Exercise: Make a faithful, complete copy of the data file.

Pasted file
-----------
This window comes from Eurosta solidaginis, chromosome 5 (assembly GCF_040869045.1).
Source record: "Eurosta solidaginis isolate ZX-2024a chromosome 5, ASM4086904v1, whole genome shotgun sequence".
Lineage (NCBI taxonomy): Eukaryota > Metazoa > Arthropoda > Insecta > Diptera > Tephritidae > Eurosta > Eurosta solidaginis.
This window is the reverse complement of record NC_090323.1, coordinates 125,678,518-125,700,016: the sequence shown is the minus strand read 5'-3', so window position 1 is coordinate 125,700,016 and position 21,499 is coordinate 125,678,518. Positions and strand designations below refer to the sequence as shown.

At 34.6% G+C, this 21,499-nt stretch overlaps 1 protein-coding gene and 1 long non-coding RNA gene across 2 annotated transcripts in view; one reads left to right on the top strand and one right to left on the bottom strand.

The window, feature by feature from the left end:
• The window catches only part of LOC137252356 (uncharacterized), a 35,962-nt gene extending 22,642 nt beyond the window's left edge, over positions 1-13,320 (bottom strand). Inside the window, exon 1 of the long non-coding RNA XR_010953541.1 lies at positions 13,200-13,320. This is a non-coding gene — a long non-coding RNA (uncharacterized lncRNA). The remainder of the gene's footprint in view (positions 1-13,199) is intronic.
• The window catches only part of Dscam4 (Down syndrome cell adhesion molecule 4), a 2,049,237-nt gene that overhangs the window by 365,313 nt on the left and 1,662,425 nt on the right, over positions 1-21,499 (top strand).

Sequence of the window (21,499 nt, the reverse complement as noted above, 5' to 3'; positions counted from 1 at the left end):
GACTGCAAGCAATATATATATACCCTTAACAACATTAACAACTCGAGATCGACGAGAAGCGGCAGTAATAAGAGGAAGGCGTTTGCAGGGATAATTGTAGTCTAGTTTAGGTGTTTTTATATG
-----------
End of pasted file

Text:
This window comes from Eurosta solidaginis, chromosome 5 (assembly GCF_040869045.1).
Source record: "Eurosta solidaginis isolate ZX-2024a chromosome 5, ASM4086904v1, whole genome shotgun sequence".
Lineage (NCBI taxonomy): Eukaryota > Metazoa > Arthropoda > Insecta > Diptera > Tephritidae > Eurosta > Eurosta solidaginis.
This window is the reverse complement of record NC_090323.1, coordinates 125,678,518-125,700,016: the sequence shown is the minus strand read 5'-3', so window position 1 is coordinate 125,700,016 and position 21,499 is coordinate 125,678,518. Positions and strand designations below refer to the sequence as shown.

At 34.6% G+C, this 21,499-nt stretch overlaps 1 protein-coding gene and 1 long non-coding RNA gene across 2 annotated transcripts in view; one reads left to right on the top strand and one right to left on the bottom strand.

The window, feature by feature from the left end:
• The window catches only part of LOC137252356 (uncharacterized), a 35,962-nt gene extending 22,642 nt beyond the window's left edge, over positions 1-13,320 (bottom strand). Inside the window, exon 1 of the long non-coding RNA XR_010953541.1 lies at positions 13,200-13,320. This is a non-coding gene — a long non-coding RNA (uncharacterized lncRNA). The remainder of the gene's footprint in view (positions 1-13,199) is intronic.
• The window catches only part of Dscam4 (Down syndrome cell adhesion molecule 4), a 2,049,237-nt gene that overhangs the window by 365,313 nt on the left and 1,662,425 nt on the right, over positions 1-21,499 (top strand).

Sequence of the window (21,499 nt, the reverse complement as noted above, 5' to 3'; positions counted from 1 at the left end):
GACTGCAAGCAATATATATATACCCTTAACAACATTAACAACTCGAGATCGACGAGAAGCGGCAGTAATAAGAGGAAGGCGTTTGCAGGGATAATTGTAGTCTAGTTTAGGTGTTTTTATATG